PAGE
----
If you played Gears of War when it first came out, there's a strong possibility that you were enamored with the changes it made to the age-old shooter formula, to the ways it shook up your expectations and enhanced your vocabulary as a gamer. A snap-to-cover system, the close, over-the-shoulder perspective, and the active reloading all came together with meaty sound effects, weapons that felt powerful, and the gory visual panache afforded the game by the Unreal Engine 3.0 to create a game experience that redefined visceral.
But Gears of War drew praise for more than just its gameplay innovations. It was also lauded for its strong multiplayer experience, which included the complete single-player campaign in two-player co-op. As enjoyable as the game was on its own, having a live buddy standing in for your typical A.I. companion tremendously enhanced the experience, opening up new strategies and creating a powerful, if temporary, bond between the two players.
When Gears of War 2 came out during my senior year of college, I was living in a closet-sized room at the International House in Philadelphia. My Xbox 360 was hooked up to a more-or-less square, three-year-old, 17-inch LCD monitor. That night, I walked over to the 7-Eleven on 38th and Chestnut, purchased the game, and invited my closest friend, Dan, to come over. It was late, coming up on midnight, when we sequestered ourselves away in my room—I took the bed and he claimed the desk's wobbly, wooden chair—and popped Gears of War 2 into the system.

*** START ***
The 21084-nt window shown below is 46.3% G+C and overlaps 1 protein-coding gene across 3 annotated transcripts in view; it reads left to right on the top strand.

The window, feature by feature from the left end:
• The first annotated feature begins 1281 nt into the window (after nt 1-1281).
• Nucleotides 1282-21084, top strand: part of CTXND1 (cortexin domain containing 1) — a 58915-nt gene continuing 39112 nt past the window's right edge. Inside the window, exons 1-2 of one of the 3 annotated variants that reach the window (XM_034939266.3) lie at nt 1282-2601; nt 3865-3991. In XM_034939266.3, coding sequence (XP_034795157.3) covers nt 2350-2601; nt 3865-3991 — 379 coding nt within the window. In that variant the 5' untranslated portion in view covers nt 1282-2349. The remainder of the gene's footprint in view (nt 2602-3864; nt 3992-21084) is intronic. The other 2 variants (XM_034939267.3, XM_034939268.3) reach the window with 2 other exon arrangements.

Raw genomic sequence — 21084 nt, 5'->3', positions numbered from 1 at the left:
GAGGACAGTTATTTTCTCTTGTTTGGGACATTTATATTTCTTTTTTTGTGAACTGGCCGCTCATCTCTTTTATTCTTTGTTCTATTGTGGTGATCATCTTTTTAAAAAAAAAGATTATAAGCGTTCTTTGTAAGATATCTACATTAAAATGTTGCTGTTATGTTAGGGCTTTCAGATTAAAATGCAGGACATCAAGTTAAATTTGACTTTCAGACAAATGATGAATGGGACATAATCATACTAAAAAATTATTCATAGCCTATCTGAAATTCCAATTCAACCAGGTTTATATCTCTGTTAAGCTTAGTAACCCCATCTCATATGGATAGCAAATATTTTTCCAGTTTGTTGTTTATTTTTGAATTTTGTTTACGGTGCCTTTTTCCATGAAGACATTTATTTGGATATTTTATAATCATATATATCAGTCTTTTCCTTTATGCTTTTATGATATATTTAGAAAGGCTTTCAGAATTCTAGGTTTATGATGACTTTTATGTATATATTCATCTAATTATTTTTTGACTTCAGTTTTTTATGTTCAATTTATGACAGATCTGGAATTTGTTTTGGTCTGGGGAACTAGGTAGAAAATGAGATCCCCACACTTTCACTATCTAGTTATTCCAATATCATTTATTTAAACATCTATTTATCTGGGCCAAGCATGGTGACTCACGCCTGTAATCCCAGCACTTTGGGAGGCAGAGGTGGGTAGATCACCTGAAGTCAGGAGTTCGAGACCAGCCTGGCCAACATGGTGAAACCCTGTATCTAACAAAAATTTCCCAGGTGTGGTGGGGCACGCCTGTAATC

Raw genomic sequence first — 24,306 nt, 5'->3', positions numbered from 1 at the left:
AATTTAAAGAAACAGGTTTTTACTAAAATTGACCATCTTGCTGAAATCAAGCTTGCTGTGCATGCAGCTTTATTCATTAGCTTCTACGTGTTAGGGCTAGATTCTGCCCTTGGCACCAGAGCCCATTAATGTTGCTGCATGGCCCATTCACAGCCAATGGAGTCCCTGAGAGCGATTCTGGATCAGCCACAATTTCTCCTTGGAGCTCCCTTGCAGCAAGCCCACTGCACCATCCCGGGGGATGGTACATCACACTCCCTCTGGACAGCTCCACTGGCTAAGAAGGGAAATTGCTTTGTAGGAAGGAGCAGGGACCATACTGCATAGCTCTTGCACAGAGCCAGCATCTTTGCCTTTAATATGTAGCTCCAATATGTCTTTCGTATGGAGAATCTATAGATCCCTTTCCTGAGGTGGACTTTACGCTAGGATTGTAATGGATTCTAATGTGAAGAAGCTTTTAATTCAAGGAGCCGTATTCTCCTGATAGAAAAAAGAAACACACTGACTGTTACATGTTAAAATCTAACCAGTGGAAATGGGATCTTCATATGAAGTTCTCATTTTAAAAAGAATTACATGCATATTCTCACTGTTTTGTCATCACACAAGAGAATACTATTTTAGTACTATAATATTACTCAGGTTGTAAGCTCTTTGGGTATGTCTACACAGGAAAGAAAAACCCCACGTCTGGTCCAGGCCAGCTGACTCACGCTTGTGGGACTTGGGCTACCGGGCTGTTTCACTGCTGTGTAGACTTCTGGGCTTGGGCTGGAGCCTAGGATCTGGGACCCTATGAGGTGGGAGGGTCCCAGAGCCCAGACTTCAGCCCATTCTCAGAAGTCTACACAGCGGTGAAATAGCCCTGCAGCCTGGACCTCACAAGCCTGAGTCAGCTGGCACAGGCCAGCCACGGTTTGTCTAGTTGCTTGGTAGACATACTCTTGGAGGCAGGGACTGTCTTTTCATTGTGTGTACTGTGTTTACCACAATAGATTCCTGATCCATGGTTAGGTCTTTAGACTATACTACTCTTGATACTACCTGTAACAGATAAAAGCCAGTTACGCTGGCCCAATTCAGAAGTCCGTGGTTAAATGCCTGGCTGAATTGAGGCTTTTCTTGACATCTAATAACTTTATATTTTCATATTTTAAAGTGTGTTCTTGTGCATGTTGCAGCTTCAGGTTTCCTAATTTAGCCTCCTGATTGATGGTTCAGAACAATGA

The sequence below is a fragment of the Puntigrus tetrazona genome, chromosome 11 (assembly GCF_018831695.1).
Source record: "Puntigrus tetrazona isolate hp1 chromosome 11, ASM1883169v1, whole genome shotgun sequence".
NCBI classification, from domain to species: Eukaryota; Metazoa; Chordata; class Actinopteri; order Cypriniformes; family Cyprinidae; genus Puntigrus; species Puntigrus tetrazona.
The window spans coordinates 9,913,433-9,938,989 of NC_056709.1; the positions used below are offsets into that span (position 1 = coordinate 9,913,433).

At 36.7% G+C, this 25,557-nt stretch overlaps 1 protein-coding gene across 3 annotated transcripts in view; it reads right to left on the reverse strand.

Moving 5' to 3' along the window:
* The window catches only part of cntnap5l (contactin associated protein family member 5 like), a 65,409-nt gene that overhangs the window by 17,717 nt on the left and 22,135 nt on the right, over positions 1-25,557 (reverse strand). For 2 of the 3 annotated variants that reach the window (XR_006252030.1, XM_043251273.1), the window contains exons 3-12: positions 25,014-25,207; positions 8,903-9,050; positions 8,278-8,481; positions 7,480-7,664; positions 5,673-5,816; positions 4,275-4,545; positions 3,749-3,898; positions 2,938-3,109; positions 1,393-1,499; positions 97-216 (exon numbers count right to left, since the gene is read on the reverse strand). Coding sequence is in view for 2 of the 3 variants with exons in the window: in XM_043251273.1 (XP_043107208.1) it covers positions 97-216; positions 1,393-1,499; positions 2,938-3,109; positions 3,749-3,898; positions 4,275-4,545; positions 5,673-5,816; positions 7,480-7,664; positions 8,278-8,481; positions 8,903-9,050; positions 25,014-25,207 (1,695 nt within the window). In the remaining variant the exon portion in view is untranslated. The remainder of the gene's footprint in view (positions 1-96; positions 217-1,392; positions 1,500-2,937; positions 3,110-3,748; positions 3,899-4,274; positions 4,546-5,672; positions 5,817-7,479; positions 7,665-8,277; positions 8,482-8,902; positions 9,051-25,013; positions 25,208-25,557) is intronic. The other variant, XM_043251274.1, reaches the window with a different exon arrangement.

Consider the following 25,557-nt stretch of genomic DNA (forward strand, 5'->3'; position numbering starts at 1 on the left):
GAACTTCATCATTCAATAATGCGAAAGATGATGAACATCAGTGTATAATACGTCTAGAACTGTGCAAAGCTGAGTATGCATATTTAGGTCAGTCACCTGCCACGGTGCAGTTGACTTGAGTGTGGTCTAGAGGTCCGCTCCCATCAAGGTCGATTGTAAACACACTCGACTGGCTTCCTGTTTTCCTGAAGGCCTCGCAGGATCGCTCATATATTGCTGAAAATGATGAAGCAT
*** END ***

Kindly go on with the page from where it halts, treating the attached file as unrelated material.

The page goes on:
We watched the ending cinematic as the first rays of the morning sun stretched over the city and pierced my blinds, then went to Philly Diner and scarfed down pumpkin pancakes.
Co-op is a tremendous part of the Gears of War experience. Playing alone, it simply feels like half a game, and competitive multiplayer has never been my thing, as I don't get enjoyment out of dominance. Co-op can enhance an otherwise sub-par game, such as Army of Two (and its all-too-short sequel).
Dan and I eventually played the original Gears of War together, though it was in a comfortably open living room on a big-screen HDTV. We now live states away from each other. He's working in Maryland and I'm up in Connecticut, writing for this site and teaching Taekwondo. We both have Xbox 360s and Live subscriptions, so the question was inevitably raised: should we buy Gears of War 3 and play the campaign together?
Neither of us was ready to give it an enthusiastic "yes."
Understand that this is not a comment on the quality of the games. The Gears of War titles have been good to us so far, and Gears of War 3 looks to up the ante in all the best ways, with more weapons, faster gameplay, and even a four-player campaign co-op. No, the issue is simply the distance between us.
Co-operative gaming is the logical successor to hot-seat multiplayer. As far back as Super Mario Bros., I remember switching off with a friend after each death, taking turns trying to get as far as we could. The co-op bug first bit me, though, in the Teenage Mutant Ninja Turtles II: The Arcade Game. Two turtles on the screen at once, two players, seemingly endless throngs of Foot soldiers. These early arcade beat'em ups and their console ports were among the first that offered two players the chance to work together toward a common goal. Double Dragon, Final Fight, and Streets of Rage all spring to mind. These titles prepared me for the modern manifestation of co-operative gaming, which I first fully experienced in Halo: Combat Evolved. A shooter with a co-op campaign? Yes, thank you.